Once again, a critical service that contributes to public safety suffers a funding reduction. Political leaders talk the talk about protecting the innocent from crime but then fail to walk the walk by exacting short-sighted budget cuts on programs that work out of the public spotlight but nonetheless help put criminals behind bars.
When those criminals are violent sexual offenders, public safety should not be compromised.
But that's the case with the state attorney general's office announcement last week that federal grant money for the Manatee Glens Rape Crisis Services has been reduced by 11 percent reduction.
Those dollars, which only amount to $15,000 locally in support of the Victims of Crime Act, would have served some 118 victims of sexual abuse in this county, according to Manatee Glens.
Those rape crisis services include accompanying victims to court, vital support for the successful prosecution of defendants.
Crisis counseling also contributes to that outcome, providing victims with the confidence and strength to testify.
The attorney general's office admits the program serves a critical purpose. "I know that the Rape Crisis services are essential for the prosecution of cases, especially in circumstances where the victims have delayed disclosure due to psychological issues," Assistant State Attorney Cynthia Evers stated. "They need counseling and therapy."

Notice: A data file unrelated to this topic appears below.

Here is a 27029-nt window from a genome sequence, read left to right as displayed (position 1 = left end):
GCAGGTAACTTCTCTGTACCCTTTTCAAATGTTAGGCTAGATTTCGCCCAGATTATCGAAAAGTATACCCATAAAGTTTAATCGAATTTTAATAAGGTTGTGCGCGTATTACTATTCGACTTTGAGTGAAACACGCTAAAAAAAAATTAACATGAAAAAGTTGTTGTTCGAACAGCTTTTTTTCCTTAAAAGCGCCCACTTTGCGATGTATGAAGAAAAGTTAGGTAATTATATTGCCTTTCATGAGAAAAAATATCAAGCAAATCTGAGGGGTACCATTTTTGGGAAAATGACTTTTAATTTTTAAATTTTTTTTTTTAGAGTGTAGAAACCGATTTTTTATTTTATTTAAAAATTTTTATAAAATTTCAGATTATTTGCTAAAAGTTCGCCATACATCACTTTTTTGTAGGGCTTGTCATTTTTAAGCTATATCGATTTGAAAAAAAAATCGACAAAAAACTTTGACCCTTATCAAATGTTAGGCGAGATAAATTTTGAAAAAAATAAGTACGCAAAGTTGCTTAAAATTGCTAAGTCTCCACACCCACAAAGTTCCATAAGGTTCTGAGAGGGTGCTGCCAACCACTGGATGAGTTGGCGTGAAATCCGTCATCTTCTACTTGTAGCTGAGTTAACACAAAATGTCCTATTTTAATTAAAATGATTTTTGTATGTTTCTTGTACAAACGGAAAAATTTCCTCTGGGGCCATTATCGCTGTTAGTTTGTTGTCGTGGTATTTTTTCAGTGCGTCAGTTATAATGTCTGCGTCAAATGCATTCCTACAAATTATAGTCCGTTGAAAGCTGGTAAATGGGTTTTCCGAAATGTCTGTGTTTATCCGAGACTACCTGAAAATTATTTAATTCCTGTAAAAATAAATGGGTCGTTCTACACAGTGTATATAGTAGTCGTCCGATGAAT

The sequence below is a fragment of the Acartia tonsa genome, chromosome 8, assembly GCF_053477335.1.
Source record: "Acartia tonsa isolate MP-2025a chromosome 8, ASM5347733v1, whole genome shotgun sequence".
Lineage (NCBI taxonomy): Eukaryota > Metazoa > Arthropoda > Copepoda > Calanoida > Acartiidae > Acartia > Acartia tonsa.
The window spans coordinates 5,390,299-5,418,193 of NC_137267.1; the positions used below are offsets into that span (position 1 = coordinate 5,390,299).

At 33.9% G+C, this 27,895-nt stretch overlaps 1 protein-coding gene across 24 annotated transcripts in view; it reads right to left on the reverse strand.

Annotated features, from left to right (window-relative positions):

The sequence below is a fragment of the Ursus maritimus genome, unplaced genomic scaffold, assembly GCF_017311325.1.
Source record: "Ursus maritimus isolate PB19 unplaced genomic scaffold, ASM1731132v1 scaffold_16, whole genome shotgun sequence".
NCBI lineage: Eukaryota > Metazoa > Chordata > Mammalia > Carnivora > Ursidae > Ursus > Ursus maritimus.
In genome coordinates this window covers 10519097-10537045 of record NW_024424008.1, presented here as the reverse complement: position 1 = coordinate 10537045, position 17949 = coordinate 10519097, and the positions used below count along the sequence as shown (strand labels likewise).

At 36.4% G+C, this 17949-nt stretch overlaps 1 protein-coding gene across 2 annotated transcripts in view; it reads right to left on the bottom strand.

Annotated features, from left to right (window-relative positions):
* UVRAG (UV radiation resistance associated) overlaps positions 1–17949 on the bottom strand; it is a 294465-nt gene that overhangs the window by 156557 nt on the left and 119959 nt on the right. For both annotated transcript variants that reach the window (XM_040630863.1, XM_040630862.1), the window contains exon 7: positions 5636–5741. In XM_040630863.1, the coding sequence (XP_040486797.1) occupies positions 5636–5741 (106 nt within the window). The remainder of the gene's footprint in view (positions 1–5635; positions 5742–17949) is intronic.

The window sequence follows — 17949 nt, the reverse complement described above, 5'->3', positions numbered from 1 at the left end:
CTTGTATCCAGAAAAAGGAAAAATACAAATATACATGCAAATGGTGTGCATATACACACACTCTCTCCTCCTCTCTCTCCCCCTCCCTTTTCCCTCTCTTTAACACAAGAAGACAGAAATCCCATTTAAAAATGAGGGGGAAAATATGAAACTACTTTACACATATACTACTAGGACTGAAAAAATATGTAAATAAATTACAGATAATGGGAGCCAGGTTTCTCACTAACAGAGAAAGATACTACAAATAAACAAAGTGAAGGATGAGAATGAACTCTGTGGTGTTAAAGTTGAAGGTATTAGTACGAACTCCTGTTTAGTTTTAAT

Evers went on to explain how the program is "especially important" in cases involving children, even more so when prosecution cannot proceed without that testimony.
The very idea that child sexual predators and molesters might get away with their crimes should draw an immediate restoration of this program.
Florida's congressional delegation should step up in defense of funding for the Victims of Crime Act.
Should that fail, the state of Florida should not allow this to occur. Tallahassee should rush to fill this federal funding void, a total of some $2.8 million lost statewide.
Manatee Glens has experienced a major increase in the need for rape crisis services -- a 25 percent hike over the past five years. Society can ill afford to abandon these crime victims at a time when they are most vulnerable.
Manatee Glens President and CEO Mary Ruiz zeroed in on the issue with this statement after the funding loss became known: "Caring for them is the right thing for us to do and should be a priority for our state."
The amount of money is small, but the need is great -- not only in helping to rebuild shattered lives but in overall public safety.